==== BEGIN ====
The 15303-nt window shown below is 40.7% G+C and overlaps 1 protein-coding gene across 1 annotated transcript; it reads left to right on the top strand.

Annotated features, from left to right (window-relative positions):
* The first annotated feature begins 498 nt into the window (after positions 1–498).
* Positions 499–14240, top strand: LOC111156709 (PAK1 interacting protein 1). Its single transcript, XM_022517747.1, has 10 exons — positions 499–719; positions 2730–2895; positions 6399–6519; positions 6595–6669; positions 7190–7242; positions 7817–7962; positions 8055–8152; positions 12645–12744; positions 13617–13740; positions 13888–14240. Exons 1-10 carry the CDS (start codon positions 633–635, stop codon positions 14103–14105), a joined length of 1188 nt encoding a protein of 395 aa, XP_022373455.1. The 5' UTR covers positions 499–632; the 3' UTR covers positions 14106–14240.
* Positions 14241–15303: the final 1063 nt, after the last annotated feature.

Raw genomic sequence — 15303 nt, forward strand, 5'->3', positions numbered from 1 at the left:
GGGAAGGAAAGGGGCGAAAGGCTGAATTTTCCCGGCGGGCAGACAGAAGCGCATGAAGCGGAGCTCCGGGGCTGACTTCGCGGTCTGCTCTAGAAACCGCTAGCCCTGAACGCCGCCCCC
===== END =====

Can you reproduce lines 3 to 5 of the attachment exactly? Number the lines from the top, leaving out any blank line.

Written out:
* The first annotated feature begins 498 nt into the window (after positions 1–498).
* Positions 499–14240, top strand: LOC111156709 (PAK1 interacting protein 1). Its single transcript, XM_022517747.1, has 10 exons — positions 499–719; positions 2730–2895; positions 6399–6519; positions 6595–6669; positions 7190–7242; positions 7817–7962; positions 8055–8152; positions 12645–12744; positions 13617–13740; positions 13888–14240. Exons 1-10 carry the CDS (start codon positions 633–635, stop codon positions 14103–14105), a joined length of 1188 nt encoding a protein of 395 aa, XP_022373455.1. The 5' UTR covers positions 499–632; the 3' UTR covers positions 14106–14240.
* Positions 14241–15303: the final 1063 nt, after the last annotated feature.